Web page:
A Few links pertaining to The

Seventh Day Baptist Church




  • A book that discusses African Americans in the Seventh Day Adventist church...but also mentions Luther Crichlow as minister of the People's Seventh Day Baptist Church in Washington:   Morgan, Douglas.  Lewis C. Sheafe, Apostle to Black America


  • Lewis at Home: Enjoying Life's Journey

​           http://lewisathome.com/tag/civil-war/

          A family website where a member describes having attended Alfred University with Luther.


  • A COMPARISON OF SEVENTH DAY BAPTISTS WITH SEVENTH-DAY ADVENTISTS

          http://www.seattlesdb.org/sda.htm

          This link is provided for information only.   The writer of this webpage cannot confirm it's                   accuracy but it seems authoritative.   :-)   Please, any corrections are welcome!

The Crichlows

Marietta became a Crichlow when she married Martin Augustus Crichlow, son of Cyril A and Lillian Warnick Crichlow.   Cyril Crichlow was a native of Trinidad, British West Indies and immigrated to the United States in about 1905 to attend a Seventh Day Adventist School in Nebraska.


After Cyril and Lillian married in 1909, they became Seventh Day BAPTISTS.   Whenever we mention Seventh Day Baptist, folks say, don't you mean Adventist?   Well, the book describes, with the help of Nicholas Kersten, Seventh Day Baptist Church Librarian Historian, how Cyril and Lillian became involved with the Seventh Day BAPTIST Church.


After he finished undergraduate school at Howard University in Washington, Martin's brother Luther Warnick Crichlow attended Alfred University, in upstate New York.   Alfred was founded in 1830 by Seventh Day Baptists as a non-sectarian college.  

Martin's father, Cyril, became Garvey's Resident Commissioner in Liberia.  Noteworthy, Garvey himself, never traveled to Africa.    After Cyril engaged in disagreements with Liberia's leaders, he distanced himself from Garvey, becoming government witness against Garvey.   Linda met one of today's UNIA members recently who described Cyril as a very knowledgeable and capable leader.  I would have guessed that today's UNIA members would see him as a traitor to the cause. 


The grandchildren did not know of Cyril's involvement with Garvey until many years after Grandpop's death (1965).    More of our learning about this piece of history is in Back There, Then.  Like many of the families featured in Henry Louis Gates' series, African American Lives, there were just things that families didn't talk about.   In Cyril's case, it could be that, as a government witness, he was sworn to secrecy...or maybe he was ashamed of his involvement.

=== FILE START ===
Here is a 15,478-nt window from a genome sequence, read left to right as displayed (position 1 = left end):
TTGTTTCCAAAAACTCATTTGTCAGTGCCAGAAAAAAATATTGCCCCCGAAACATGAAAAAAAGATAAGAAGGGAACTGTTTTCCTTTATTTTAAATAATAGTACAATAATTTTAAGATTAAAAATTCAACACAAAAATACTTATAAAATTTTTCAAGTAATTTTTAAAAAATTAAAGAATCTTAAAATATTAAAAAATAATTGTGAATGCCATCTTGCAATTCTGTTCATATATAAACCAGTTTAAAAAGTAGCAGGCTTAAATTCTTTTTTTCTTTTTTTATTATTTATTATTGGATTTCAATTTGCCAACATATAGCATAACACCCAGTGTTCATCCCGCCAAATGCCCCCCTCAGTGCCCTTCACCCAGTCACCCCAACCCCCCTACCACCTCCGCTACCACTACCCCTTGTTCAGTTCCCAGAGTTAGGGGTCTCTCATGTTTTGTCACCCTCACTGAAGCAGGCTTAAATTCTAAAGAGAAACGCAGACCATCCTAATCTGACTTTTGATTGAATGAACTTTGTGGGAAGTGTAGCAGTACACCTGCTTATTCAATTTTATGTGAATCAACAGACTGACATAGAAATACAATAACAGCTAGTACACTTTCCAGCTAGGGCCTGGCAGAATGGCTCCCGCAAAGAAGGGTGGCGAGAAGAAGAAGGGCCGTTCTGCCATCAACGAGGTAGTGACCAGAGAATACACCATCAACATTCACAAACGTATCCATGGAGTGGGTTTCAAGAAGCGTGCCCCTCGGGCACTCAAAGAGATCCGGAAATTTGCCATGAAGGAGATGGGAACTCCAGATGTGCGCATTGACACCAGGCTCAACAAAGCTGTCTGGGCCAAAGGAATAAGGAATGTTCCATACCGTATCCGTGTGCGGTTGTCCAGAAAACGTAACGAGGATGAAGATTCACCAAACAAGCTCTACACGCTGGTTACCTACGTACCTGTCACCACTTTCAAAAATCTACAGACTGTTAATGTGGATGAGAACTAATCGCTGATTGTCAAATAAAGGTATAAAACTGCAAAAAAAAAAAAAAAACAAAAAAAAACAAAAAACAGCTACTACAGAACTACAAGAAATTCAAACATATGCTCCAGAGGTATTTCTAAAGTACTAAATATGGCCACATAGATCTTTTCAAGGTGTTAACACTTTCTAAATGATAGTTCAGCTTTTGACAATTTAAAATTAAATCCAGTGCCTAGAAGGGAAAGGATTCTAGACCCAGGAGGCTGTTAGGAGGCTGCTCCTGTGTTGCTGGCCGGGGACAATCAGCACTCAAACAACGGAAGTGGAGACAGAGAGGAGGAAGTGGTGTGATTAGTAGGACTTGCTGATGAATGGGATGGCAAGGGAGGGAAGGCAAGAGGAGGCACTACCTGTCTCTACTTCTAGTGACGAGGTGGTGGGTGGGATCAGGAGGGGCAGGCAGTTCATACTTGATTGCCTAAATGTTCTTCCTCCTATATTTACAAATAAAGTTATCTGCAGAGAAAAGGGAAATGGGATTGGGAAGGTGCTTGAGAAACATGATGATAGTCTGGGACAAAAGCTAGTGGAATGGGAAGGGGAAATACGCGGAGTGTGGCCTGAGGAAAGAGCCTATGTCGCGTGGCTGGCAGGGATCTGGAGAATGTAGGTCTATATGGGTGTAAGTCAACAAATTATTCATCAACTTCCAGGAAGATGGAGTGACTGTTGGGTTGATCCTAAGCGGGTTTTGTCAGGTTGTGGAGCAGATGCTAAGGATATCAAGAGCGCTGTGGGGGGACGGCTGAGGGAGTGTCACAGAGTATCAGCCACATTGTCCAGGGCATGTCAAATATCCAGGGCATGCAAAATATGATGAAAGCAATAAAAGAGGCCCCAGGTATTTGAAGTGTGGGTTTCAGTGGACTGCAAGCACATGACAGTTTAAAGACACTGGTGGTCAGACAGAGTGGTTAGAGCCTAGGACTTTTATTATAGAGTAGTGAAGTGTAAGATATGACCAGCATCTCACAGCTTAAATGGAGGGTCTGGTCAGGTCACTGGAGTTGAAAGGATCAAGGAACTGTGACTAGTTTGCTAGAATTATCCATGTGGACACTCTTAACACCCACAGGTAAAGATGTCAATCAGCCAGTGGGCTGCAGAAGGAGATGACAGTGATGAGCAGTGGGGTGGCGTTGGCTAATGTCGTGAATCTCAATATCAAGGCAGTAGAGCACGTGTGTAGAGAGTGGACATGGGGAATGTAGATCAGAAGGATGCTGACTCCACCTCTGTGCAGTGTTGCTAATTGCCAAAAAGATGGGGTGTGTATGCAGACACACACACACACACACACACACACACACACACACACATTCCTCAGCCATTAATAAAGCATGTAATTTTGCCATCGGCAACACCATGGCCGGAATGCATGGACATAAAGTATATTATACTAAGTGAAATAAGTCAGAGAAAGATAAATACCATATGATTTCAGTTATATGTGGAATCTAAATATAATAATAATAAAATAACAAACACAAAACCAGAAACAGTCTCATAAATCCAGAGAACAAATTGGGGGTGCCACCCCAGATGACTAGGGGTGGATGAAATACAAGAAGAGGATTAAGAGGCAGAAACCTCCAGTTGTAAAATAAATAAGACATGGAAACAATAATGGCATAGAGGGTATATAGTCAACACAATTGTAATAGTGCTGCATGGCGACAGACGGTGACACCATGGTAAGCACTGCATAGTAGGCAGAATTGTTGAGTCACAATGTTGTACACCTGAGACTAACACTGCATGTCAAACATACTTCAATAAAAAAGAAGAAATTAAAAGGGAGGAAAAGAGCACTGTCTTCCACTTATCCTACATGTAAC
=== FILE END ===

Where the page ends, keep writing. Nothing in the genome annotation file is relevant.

Interesting also is that Cyril left his wife and children in Harlem to travel to Africa in 1921--which was probably scandalous to Lillian's family and others!  In the book, we include images of some cards and letters that Cyril wrote to Lillian while he was traveling.

Cyril Crichlow and Marcus Garvey


Cyril Crichlow, front right with other UNIA leaders.  Many think that his grandson, Forrester's son Martin resembles Cyril.

Marcus Garvey


A Historical, Genealogical Memoir  

by Marietta Stevens Crichlow and Linda Crichlow White

    

Just in case there are readers who do not know who

Marcus Garvey was, read one encyclopedia entry here.

For another version, see this site posted by the United Negro Improvement Association, Garvey's organization that still exists in 2014.  Another of many Garvey biographies is  here.


In short, Marcus Garvey was the leader of an early 20th century "Back to Africa" movement.   His movement attracted thousands of Negroes but also was controversial-- much like the similar "back to Africa" movement begun by Whites in the American Colonization Society 100 years prior to Garvey's movement.  Why Garvey thought his movement would work is an interesting question.